WaPo's Incomplete Coverage of British Columbia's Carbon Tax

With word that Representative Chris Van Hollen (D-MD) is expected to soon introduce a new version of his cap-and-dividend carbon tax, the pitfalls over carbon pricing need to be brought into focus once again. Over on Ezra Klein's Wonkblog at the Washington Post, Brad Plumer authored a recent story purporting to consider the effects of British Columbia's carbon tax. For background, the Canadian province of British Columbia (BC) introduced a carbon tax on July 1, 2008 with the goal of reducing greenhouse gas (GHG) emissions. The tax was initially set at CAD$10 per tonne of carbon dioxide equivalent (CO2e), rising by CAD$5 per tonne CO2e each subsequent year up to its current (2012-2013) rate of CAD$30 per tonne CO2e.

Unfortunately, Plumer's coverage of BC's carbon tax was incomplete, and it only considered a problematic report from a pro-carbon tax group in Ottawa, Canada, entitled Sustainable Prosperity. In a follow-up study, my colleague and I looked in detail at the positive claims made by Sustainable Prosperity regarding BC's carbon tax, and we were unable to reproduce them.

As we note in our report, Sustainable Prosperity and other activist organizations have argued there is evidence that BC's carbon tax did not negatively impact the provincial economy while helping to reduce emissions. However, the data is not clear in this regard for two primary reasons. First -- and most importantly -- the available data record since enactment is generally very short. In some cases, indicators only have reliable data up to the end of 2009, or 1.5 years post-carbon tax implementation. Second, pre-existing time trends with non-stationary slopes are evident in various indicators both before and after tax implementation. Thus, differentiating carbon tax-induced changes in the post-implementation trendings (e.g., by econometric techniques) will be difficult (and potentially unreliable). Furthermore, even when econometric techniques are employed, it will be problematic to determine correlation-causation directionalities and to ensure that all appropriate input variables are considered.

Total and energy related GHG emissions in BC reached a maximum during 2001 and have been in subsequent decline. Transportation related GHG emissions peaked in 2004 and have been in subsequent decline. Per capita emissions in all three sectors were either stable or increasing up to 2004 and have been in subsequent decline. Rigorous regression trending could not be conducted on the post-carbon tax period because only two data points were available (i.e., 2009 and 2010) at the time of Sustainable Prosperity's reporting, and 2008 was a year in which the first half was untaxed while the second half was taxed. We also found that GDP normalized GHG emissions reveal no clear impacts of carbon tax introduction. Normalizing British Columbia's GHG emissions to final demand of energy use also reveals no clear carbon tax induced change in behaviour.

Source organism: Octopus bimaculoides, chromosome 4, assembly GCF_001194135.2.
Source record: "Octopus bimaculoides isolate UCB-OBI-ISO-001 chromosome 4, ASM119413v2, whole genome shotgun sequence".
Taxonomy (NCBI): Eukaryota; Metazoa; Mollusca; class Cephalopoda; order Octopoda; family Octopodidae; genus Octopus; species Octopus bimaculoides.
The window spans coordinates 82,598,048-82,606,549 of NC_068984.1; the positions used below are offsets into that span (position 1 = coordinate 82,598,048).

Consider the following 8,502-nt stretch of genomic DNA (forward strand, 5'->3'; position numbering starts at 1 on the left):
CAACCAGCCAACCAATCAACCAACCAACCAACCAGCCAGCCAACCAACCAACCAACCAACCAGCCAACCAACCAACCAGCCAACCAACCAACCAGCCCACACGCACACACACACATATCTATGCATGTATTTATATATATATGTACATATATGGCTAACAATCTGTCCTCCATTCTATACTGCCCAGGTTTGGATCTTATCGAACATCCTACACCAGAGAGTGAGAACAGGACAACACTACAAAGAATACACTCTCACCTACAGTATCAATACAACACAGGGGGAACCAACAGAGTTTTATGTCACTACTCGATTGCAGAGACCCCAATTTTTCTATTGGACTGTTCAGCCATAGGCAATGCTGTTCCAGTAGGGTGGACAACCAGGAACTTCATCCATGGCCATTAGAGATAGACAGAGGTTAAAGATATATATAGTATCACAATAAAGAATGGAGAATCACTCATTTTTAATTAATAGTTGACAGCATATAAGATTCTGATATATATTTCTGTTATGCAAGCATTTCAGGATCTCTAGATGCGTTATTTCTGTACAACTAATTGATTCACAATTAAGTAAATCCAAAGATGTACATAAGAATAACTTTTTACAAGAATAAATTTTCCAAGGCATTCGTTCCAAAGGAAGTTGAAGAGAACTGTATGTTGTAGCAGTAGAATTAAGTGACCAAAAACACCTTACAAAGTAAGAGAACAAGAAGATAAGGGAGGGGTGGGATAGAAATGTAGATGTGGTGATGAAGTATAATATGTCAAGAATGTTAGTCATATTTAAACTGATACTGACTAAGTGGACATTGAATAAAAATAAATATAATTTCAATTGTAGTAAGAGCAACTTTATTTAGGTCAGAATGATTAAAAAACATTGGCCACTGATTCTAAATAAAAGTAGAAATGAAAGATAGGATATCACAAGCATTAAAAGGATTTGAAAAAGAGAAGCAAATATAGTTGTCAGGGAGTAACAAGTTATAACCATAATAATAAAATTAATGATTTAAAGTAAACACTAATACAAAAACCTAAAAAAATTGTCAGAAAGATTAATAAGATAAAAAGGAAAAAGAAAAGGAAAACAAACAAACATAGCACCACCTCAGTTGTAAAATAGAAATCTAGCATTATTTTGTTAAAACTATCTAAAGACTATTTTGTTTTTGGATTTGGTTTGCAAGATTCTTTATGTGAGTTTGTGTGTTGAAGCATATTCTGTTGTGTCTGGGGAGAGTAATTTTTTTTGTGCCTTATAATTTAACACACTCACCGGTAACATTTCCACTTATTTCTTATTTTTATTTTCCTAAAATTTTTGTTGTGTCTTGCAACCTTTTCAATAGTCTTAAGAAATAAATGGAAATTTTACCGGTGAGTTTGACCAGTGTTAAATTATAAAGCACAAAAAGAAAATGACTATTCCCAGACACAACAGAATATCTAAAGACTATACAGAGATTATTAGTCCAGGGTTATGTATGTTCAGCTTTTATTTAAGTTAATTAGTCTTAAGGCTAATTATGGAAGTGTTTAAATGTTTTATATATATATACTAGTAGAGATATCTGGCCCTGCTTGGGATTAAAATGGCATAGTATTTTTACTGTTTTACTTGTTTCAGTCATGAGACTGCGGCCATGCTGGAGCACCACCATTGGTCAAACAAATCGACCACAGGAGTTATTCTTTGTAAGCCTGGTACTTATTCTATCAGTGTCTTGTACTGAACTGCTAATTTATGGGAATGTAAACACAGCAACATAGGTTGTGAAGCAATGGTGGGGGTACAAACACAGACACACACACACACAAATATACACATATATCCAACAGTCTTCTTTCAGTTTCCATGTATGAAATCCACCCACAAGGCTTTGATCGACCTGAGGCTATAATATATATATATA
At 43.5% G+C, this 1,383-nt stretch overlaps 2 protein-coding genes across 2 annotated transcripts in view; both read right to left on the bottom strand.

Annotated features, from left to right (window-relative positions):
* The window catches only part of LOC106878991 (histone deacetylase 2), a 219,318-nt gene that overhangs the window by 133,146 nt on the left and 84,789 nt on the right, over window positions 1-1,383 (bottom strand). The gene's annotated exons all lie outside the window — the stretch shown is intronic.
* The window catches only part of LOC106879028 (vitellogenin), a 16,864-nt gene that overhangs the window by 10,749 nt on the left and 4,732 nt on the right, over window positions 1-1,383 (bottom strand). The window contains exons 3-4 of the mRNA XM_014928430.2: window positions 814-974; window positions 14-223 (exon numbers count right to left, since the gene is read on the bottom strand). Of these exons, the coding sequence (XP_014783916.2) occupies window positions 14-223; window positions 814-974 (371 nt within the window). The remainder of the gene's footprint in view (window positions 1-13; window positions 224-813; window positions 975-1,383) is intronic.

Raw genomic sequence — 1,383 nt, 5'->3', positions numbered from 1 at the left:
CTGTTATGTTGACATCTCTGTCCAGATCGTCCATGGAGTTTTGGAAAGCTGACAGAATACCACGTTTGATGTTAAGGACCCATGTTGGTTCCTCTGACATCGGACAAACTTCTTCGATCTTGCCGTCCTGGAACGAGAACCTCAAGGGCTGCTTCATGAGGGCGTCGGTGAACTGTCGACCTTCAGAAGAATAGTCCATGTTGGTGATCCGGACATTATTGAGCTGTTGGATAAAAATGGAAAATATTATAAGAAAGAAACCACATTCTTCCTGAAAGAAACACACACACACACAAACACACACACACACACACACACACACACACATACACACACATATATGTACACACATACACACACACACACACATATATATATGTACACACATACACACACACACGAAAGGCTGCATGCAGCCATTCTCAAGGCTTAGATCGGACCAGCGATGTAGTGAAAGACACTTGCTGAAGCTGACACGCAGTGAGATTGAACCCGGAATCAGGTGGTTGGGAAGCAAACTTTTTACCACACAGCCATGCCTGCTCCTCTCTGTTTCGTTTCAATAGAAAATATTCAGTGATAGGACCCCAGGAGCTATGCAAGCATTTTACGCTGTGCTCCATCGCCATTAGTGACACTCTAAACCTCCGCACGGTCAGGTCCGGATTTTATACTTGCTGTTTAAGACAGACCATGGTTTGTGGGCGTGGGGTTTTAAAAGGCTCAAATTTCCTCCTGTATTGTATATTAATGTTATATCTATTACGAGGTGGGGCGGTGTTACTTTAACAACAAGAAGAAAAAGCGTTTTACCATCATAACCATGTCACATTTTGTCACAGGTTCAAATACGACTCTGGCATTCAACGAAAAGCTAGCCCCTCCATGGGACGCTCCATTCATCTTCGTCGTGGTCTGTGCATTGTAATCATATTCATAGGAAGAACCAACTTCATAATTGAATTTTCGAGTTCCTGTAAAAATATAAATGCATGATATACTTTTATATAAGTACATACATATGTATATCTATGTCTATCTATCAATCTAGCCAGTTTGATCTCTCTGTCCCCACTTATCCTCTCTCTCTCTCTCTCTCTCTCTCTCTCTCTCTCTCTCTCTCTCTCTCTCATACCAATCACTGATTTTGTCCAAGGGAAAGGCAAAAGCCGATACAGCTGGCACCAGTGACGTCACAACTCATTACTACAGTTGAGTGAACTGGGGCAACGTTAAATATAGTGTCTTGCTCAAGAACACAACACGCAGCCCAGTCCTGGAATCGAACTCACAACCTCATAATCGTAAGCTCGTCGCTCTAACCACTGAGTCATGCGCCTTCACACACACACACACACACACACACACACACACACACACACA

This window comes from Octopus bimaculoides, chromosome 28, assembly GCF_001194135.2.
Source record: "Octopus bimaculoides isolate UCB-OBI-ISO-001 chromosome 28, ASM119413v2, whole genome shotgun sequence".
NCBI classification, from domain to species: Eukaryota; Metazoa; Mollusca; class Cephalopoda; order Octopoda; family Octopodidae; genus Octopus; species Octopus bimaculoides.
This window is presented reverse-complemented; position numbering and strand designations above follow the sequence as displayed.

Consequently, we found no unequivocal evidence that the introduction of BC's carbon tax is leading to more GHG emission efficient economic production or to the use of less-GHG emission intensive energy sources beyond the temporal trends that existed prior to carbon tax implementation. Trends in passenger and freight transport energy intensity and residential building emission intensity also show no carbon taxation impacts, nor do net per capita gasoline and diesel oil sales. In contrast, BC's per capita net sales of diesel oil have been generally increasing since 1993, and the rate of increase appears to have accelerated since 2009.

Despite claims to the contrary, this absence of clear reductions in GHG emissions and related carbon-based energy use indicators due to carbon tax implementation in BC are consistent with the experience of various European nations which introduced carbon taxation during the 1990s. Denmark (1992), Finland (1990), the Netherlands (1990), Norway (1991), and Sweden (1992) have all had carbon taxes in place for two decades. No clear general changes in GHG emissions trendings either when compared to other developed nations without a federal carbon tax (e.g., Canada and the United States), or when compared to pre-carbon tax trendings, are evident.

When basic economic indicators are considered, BC's introduction of a carbon tax may have negatively impacted the provincial economy. Since 2008, BC has underperformed compared to the Canadian economy with regard to per capita GDP, personal income, and personal disposable income, as well as unemployment and employment rates.

Overall, and in contrast to the report featured in the Washington Post, we found no clear evidence over the short post-tax period of record demonstrating that the introduction of BC's carbon tax led to significant reductions in GHG emissions. Furthermore, there are suggestions that the implementation of this tax may have negatively impacted the province's economic performance relative to the rest of the nation.